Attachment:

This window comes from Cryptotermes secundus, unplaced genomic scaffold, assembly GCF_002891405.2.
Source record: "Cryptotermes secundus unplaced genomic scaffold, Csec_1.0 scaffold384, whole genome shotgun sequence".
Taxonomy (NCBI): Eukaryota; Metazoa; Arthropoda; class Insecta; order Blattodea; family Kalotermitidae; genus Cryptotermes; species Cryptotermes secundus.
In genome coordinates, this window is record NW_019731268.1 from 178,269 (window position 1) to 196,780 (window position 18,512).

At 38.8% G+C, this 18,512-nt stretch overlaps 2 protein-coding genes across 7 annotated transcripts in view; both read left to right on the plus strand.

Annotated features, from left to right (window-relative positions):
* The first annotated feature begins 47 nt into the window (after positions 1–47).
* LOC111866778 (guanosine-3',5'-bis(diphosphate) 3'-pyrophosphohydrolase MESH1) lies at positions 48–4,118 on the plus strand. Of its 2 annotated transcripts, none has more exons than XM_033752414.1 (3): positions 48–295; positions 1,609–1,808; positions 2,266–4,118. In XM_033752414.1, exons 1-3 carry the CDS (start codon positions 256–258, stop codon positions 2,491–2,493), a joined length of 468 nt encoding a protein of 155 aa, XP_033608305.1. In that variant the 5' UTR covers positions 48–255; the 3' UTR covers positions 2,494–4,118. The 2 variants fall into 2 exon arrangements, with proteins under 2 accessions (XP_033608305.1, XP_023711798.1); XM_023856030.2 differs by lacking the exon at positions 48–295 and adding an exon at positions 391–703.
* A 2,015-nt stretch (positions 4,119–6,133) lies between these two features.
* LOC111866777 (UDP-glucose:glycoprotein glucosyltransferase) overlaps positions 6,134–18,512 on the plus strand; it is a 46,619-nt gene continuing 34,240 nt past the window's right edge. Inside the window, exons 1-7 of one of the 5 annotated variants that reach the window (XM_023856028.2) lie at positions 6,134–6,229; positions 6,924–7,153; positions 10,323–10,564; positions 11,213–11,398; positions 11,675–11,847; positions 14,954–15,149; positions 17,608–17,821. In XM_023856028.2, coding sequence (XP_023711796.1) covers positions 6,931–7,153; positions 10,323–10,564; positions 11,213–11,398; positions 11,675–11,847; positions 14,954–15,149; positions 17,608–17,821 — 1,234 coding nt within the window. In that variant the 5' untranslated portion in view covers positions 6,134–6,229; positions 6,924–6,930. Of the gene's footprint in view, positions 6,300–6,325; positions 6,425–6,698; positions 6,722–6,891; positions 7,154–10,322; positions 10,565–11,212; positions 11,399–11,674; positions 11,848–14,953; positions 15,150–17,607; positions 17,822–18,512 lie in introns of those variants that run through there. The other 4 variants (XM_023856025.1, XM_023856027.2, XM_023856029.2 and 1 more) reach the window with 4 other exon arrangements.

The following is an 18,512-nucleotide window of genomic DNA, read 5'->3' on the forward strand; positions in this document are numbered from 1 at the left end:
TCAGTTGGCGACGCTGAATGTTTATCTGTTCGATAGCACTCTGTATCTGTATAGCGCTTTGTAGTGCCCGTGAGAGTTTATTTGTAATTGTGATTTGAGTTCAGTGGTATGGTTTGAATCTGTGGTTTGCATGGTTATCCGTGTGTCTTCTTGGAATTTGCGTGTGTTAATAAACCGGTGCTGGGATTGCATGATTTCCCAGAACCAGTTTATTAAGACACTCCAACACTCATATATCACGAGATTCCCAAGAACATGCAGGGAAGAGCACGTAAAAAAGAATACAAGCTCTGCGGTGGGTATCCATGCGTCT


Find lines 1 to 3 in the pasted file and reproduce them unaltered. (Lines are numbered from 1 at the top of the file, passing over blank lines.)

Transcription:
This window comes from Cryptotermes secundus, unplaced genomic scaffold, assembly GCF_002891405.2.
Source record: "Cryptotermes secundus unplaced genomic scaffold, Csec_1.0 scaffold384, whole genome shotgun sequence".
Taxonomy (NCBI): Eukaryota; Metazoa; Arthropoda; class Insecta; order Blattodea; family Kalotermitidae; genus Cryptotermes; species Cryptotermes secundus.